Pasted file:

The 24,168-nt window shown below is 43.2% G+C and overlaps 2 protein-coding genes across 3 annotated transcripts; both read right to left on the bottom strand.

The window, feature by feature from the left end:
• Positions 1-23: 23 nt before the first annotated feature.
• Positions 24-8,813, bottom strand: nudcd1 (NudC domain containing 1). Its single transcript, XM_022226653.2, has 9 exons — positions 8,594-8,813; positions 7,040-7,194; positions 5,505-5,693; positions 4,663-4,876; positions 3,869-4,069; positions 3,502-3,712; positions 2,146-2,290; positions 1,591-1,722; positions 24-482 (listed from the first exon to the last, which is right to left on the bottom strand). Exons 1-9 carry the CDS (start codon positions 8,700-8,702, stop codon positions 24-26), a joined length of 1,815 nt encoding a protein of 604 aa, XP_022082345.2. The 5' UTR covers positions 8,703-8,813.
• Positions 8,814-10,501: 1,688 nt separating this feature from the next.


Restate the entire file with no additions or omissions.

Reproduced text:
The 24,168-nt window shown below is 43.2% G+C and overlaps 2 protein-coding genes across 3 annotated transcripts; both read right to left on the bottom strand.

The window, feature by feature from the left end:
• Positions 1-23: 23 nt before the first annotated feature.
• Positions 24-8,813, bottom strand: nudcd1 (NudC domain containing 1). Its single transcript, XM_022226653.2, has 9 exons — positions 8,594-8,813; positions 7,040-7,194; positions 5,505-5,693; positions 4,663-4,876; positions 3,869-4,069; positions 3,502-3,712; positions 2,146-2,290; positions 1,591-1,722; positions 24-482 (listed from the first exon to the last, which is right to left on the bottom strand). Exons 1-9 carry the CDS (start codon positions 8,700-8,702, stop codon positions 24-26), a joined length of 1,815 nt encoding a protein of 604 aa, XP_022082345.2. The 5' UTR covers positions 8,703-8,813.
• Positions 8,814-10,501: 1,688 nt separating this feature from the next.